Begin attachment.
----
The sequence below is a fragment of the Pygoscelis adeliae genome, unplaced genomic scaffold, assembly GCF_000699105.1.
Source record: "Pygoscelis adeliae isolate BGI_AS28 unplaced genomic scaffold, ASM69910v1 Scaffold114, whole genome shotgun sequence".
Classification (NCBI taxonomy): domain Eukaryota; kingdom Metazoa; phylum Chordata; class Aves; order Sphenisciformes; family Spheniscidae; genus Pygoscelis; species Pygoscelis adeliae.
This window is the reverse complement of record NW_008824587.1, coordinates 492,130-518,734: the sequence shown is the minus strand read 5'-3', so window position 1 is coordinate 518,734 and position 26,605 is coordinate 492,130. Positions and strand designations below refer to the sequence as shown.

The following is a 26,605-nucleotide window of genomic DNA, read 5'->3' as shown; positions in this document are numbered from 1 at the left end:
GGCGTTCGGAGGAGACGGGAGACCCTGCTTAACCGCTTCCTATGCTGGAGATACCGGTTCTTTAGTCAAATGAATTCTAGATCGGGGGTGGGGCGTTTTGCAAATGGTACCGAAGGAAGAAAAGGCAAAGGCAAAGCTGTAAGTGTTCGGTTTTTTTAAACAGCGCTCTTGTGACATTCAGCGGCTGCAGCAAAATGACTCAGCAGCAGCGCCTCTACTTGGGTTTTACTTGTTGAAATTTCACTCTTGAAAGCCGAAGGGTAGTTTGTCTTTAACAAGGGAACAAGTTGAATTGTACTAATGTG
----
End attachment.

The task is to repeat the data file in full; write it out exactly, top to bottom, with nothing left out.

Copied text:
The sequence below is a fragment of the Pygoscelis adeliae genome, unplaced genomic scaffold, assembly GCF_000699105.1.
Source record: "Pygoscelis adeliae isolate BGI_AS28 unplaced genomic scaffold, ASM69910v1 Scaffold114, whole genome shotgun sequence".
Classification (NCBI taxonomy): domain Eukaryota; kingdom Metazoa; phylum Chordata; class Aves; order Sphenisciformes; family Spheniscidae; genus Pygoscelis; species Pygoscelis adeliae.
This window is the reverse complement of record NW_008824587.1, coordinates 492,130-518,734: the sequence shown is the minus strand read 5'-3', so window position 1 is coordinate 518,734 and position 26,605 is coordinate 492,130. Positions and strand designations below refer to the sequence as shown.

The following is a 26,605-nucleotide window of genomic DNA, read 5'->3' as shown; positions in this document are numbered from 1 at the left end:
GGCGTTCGGAGGAGACGGGAGACCCTGCTTAACCGCTTCCTATGCTGGAGATACCGGTTCTTTAGTCAAATGAATTCTAGATCGGGGGTGGGGCGTTTTGCAAATGGTACCGAAGGAAGAAAAGGCAAAGGCAAAGCTGTAAGTGTTCGGTTTTTTTAAACAGCGCTCTTGTGACATTCAGCGGCTGCAGCAAAATGACTCAGCAGCAGCGCCTCTACTTGGGTTTTACTTGTTGAAATTTCACTCTTGAAAGCCGAAGGGTAGTTTGTCTTTAACAAGGGAACAAGTTGAATTGTACTAATGTG